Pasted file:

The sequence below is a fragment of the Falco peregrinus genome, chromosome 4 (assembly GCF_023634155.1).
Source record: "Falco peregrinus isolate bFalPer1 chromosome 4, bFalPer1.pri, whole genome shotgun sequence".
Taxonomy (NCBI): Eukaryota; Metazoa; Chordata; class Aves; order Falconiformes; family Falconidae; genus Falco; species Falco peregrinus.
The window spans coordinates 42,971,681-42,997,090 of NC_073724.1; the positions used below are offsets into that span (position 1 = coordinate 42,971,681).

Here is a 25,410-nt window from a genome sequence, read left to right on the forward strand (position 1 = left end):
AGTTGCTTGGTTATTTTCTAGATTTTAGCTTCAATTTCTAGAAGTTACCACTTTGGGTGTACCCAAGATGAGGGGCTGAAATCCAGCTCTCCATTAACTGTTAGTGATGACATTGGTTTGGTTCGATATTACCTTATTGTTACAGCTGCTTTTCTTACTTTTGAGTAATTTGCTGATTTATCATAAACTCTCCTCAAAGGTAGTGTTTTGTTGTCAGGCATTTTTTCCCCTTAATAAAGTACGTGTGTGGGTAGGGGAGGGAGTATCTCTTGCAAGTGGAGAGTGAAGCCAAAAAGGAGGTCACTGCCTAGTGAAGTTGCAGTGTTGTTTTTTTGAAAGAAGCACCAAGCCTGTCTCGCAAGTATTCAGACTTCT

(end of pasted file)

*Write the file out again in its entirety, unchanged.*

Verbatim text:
The sequence below is a fragment of the Falco peregrinus genome, chromosome 4 (assembly GCF_023634155.1).
Source record: "Falco peregrinus isolate bFalPer1 chromosome 4, bFalPer1.pri, whole genome shotgun sequence".
Taxonomy (NCBI): Eukaryota; Metazoa; Chordata; class Aves; order Falconiformes; family Falconidae; genus Falco; species Falco peregrinus.
The window spans coordinates 42,971,681-42,997,090 of NC_073724.1; the positions used below are offsets into that span (position 1 = coordinate 42,971,681).

Here is a 25,410-nt window from a genome sequence, read left to right on the forward strand (position 1 = left end):
AGTTGCTTGGTTATTTTCTAGATTTTAGCTTCAATTTCTAGAAGTTACCACTTTGGGTGTACCCAAGATGAGGGGCTGAAATCCAGCTCTCCATTAACTGTTAGTGATGACATTGGTTTGGTTCGATATTACCTTATTGTTACAGCTGCTTTTCTTACTTTTGAGTAATTTGCTGATTTATCATAAACTCTCCTCAAAGGTAGTGTTTTGTTGTCAGGCATTTTTTCCCCTTAATAAAGTACGTGTGTGGGTAGGGGAGGGAGTATCTCTTGCAAGTGGAGAGTGAAGCCAAAAAGGAGGTCACTGCCTAGTGAAGTTGCAGTGTTGTTTTTTTGAAAGAAGCACCAAGCCTGTCTCGCAAGTATTCAGACTTCT